The washing machine engineers at Whirlpool have asked the MSU team to re-design and analyze of one of its most successful high-efficiency top-load washing machine baskets, which is currently used in the Maytag Bravos X machine. The present design features a base of conical shape that provides a rigid connection between the drive shaft of the motor and the wash-basket cylinder. The objective of this project is to design a more compact base that provides the same connection function but allows a greater volume within the basket for washing. A base with a lower profile also reduces the volume of unused water that is trapped beneath the base during wash cycles and improves washing efficiency. The proposed design must meet and/or exceed the safety requirements set forth by Whirlpool Corporation in the areas of extreme stress and fatigue loading conditions. The MSU team plans to explore various geometric designs, and expects to make extensive use of finite element analyses in finding an innovative but reliable design solution.
Whirlpool Corporation: Heat Exchanger Design for a Top-Loader Washer
Whirlpool Corporation is the world’s largest appliance manufacturer and has its headquarters in Benton Harbor, Michigan. Whirlpool has a large global presence and sells many products in more than 170 countries. In its efforts to improve appliance efficiency, Whirlpool is interested in reducing the energy consumption of its top-load washers.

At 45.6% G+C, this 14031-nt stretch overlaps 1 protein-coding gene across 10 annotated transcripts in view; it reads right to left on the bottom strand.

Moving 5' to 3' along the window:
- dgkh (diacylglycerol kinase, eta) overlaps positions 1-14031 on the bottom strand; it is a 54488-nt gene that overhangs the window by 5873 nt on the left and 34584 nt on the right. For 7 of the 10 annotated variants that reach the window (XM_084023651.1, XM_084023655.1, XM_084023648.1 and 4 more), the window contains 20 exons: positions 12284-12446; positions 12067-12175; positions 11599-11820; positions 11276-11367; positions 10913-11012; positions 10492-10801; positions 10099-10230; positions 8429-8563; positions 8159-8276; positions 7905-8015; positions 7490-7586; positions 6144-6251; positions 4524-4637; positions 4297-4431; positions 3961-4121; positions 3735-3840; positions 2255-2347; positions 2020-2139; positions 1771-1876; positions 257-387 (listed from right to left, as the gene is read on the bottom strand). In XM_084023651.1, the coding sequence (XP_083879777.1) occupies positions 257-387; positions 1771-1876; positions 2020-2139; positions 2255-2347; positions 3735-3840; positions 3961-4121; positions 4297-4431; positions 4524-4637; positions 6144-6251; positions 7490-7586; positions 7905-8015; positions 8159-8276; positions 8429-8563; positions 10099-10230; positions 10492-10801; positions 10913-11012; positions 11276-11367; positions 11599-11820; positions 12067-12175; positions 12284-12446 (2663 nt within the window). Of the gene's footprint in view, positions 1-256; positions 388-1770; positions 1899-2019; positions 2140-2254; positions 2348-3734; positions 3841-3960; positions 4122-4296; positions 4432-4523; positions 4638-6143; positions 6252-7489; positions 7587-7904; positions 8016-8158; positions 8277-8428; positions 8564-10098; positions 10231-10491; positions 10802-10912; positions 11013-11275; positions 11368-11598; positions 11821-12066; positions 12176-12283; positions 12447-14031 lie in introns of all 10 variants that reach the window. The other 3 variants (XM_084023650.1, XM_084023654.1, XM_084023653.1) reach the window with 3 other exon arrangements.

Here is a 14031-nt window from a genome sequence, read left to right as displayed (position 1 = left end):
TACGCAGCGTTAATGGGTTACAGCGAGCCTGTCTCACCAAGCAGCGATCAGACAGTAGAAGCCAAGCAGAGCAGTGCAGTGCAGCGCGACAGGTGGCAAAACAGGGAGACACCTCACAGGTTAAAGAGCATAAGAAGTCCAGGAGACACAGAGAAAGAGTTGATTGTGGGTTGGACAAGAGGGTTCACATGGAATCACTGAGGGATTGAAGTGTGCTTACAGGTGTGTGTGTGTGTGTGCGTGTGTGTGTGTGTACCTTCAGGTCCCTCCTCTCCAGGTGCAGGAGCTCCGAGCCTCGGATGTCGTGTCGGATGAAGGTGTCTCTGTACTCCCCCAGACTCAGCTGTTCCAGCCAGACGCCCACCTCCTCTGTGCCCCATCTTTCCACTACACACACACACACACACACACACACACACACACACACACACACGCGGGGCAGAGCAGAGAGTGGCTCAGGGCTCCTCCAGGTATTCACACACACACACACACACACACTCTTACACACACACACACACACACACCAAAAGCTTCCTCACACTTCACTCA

One way of improving the efficiency of washers is by regenerative heat transfer, extracting the heat generated by the motor during the wash cycle and using it to raise the temperature of the wash water. This process reduces the requirement for hot water from the consumer’s home and permits better machine performance. It may also allow more cost-effective motors to be used in large capacity washers.
To explore this energy-saving concept, the MSU team will design and analyze regenerative heat transfer systems that have the potential to improve overall washer efficiency. An optimal design will then be selected and a prototype will be built and tested for functionality and reliability, then delivered to Whirlpool for further evaluation.
Stryker Corporation: Hospital Bed Extender Design and Optimization
Stryker Corporation is a medical equipment manufacturer based in Kalamazoo which develops surgical and imaging technologies, and produces patient handling and medical emergency devices. One particular device it manufactures is a hospital bed, which must accommodate patients of different physiques while allowing medical professionals access to the patient for treatment. In contrast to conventional beds, hospital beds are carefully designed and engineered structures that are rugged but adjustable, and play a critical role in the timely recovery of patients. Hospital beds are typically manufactured in a standard size, but with a bed extension system available to accommodate tall patients.